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Home / Business / India’s services industry shrinks for the 5th time

Record job cuts across sectors spell deep contraction

India’s services industry shrinks for the 5th time

The PMI came in at 34.2 in July versus 33.7 in June — a marginal increase but still spelling a deep contraction
The 12-month outlook for output was negative for a third successive month, with fears of a substantial economic downturn common among survey respondents

Our Special Correspondent   |   New Delhi   |   Published 06.08.20, 01:11 AM

India’s dominant services industry, a key driver of economic growth, shrank for a fifth straight month in July as restraining measures to stop the spread of the coronavirus hurt business activity and led to record job cuts, a survey showed.

Services PMI came in at 34.2 in July versus 33.7 in June — a marginal increase but still spelling a deep contraction. 

The index, which was in an expansionary mode till February, dipped into a contraction in March when it fell to 49.3. July was the fifth straight month the index was sub-50, the longest such stretch since a 10-month run to April 2014. 

A print above 50 means expansion and a score below that denotes contraction, according to the IHS Markit India Services Purchasing Managers’ Index (PMI).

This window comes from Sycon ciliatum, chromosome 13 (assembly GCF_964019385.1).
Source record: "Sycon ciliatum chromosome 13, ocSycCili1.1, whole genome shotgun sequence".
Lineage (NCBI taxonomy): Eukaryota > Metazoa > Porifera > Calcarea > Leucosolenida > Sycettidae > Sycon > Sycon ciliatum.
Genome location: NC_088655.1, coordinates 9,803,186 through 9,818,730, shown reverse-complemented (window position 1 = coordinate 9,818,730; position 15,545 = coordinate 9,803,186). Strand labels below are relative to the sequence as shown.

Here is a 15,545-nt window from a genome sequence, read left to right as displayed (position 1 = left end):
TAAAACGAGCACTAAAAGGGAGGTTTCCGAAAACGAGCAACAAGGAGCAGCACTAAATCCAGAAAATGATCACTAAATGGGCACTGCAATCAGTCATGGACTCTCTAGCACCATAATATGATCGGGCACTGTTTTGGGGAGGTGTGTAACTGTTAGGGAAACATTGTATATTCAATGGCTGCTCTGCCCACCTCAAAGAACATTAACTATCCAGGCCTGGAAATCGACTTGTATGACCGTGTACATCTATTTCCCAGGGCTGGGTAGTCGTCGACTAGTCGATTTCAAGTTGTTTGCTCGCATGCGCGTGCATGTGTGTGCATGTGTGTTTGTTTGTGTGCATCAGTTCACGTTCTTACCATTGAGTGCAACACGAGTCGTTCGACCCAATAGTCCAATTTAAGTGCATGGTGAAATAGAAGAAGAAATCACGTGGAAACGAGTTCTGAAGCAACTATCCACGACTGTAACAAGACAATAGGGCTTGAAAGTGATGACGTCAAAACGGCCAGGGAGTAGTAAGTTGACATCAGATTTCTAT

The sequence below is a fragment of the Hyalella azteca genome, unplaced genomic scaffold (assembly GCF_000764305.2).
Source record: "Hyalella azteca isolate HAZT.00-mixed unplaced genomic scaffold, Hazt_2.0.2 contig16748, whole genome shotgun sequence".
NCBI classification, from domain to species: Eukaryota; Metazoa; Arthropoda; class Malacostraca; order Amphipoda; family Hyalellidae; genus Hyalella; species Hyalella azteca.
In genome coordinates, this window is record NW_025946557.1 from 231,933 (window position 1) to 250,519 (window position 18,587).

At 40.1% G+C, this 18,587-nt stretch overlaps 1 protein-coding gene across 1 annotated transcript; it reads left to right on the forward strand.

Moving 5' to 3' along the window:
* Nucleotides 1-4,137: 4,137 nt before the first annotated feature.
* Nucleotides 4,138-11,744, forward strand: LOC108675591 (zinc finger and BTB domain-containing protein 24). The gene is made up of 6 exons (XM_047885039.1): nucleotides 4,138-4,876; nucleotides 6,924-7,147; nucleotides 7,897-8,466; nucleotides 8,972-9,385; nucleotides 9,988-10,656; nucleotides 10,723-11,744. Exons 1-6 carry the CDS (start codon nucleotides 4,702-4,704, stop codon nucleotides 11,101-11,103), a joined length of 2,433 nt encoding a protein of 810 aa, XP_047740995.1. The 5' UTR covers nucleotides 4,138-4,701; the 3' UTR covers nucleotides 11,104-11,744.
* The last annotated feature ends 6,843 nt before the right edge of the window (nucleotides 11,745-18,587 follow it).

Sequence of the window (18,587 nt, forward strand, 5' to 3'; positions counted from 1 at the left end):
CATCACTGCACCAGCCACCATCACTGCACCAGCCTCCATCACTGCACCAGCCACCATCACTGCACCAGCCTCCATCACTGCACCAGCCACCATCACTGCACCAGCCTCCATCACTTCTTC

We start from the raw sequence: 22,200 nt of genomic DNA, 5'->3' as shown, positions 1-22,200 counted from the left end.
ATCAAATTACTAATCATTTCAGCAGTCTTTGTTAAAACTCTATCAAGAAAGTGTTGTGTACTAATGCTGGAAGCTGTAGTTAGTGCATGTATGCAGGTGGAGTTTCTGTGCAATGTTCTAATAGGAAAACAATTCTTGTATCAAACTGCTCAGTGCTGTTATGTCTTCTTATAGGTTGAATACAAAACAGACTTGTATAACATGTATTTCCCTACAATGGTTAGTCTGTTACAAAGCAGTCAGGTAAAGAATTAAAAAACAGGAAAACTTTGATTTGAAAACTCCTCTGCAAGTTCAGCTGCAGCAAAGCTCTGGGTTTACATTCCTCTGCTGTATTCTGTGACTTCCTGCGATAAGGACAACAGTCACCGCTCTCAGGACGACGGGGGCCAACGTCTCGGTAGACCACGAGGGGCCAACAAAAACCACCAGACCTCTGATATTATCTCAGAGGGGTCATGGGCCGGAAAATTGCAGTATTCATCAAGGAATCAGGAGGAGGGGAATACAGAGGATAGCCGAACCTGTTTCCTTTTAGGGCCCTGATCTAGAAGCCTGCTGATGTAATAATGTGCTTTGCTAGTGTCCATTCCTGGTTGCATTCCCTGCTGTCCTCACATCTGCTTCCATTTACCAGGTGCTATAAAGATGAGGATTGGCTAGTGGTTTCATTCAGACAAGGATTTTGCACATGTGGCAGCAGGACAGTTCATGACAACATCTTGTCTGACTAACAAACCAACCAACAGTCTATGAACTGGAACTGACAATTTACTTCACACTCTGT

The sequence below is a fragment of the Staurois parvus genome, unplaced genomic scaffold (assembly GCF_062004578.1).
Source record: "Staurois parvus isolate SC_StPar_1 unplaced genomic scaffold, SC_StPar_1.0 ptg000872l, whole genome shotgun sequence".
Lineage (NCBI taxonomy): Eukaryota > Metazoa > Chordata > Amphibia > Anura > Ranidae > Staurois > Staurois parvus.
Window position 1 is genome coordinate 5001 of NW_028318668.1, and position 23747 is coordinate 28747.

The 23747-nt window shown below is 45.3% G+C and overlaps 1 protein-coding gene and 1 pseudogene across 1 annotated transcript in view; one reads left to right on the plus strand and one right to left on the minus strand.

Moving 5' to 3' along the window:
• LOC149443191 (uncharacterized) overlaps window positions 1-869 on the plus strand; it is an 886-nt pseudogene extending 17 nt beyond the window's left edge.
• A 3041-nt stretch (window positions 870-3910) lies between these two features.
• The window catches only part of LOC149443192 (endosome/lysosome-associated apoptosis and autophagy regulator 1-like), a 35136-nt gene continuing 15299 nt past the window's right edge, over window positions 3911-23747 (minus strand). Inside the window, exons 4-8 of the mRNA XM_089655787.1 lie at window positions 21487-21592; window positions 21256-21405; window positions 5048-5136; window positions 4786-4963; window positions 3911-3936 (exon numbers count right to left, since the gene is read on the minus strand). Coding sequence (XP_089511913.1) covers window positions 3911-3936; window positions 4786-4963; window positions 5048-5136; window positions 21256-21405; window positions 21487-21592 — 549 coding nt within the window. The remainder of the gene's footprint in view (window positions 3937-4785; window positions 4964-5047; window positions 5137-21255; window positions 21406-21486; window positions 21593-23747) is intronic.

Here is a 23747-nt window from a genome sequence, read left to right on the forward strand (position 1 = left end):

A composite PMI, which includes manufacturing and services, suggested an ongoing deep contraction in Asia’s third-largest economy, falling to 37.2 from June’s 37.8.

“With such a prolonged and significant downturn, any substantial recovery will take many months, if not years. Latest IHS Markit estimates point to an annual contraction in GDP of over 6 per cent in the year ending March 2021,” said Lewis Cooper, economist at IHS Markit. 

“The coronavirus pandemic and the subsequent introduction of lockdown measures continued to weigh heavily on the Indian services sector in July. Business activity and new orders dropped again, with the rates of decline remaining rapid overall,” Cooper stated. 

With overall demand conditions severely muted, service providers made further job cuts in July. The rate of job cuts was the fastest on record, with panelists blaming weak client demand and temporary business closures.

“July data, as a whole, provide no real signs that the downturn is slowing down. That’s not surprising with lockdown measures still in force, but undoubtedly these will have to be loosened and companies will have to reopen before the sector can move towards stabilisation,” Cooper said. 

Looking ahead, the 12-month outlook for output was negative for a third successive month, with fears of a substantial economic downturn common among survey respondents. 

Meanwhile, the RBI’s Monetary Policy Committee on Tuesday started its three-day bi-monthly monetary policy meet. 

The six-member committee will announce its decision on August 6.

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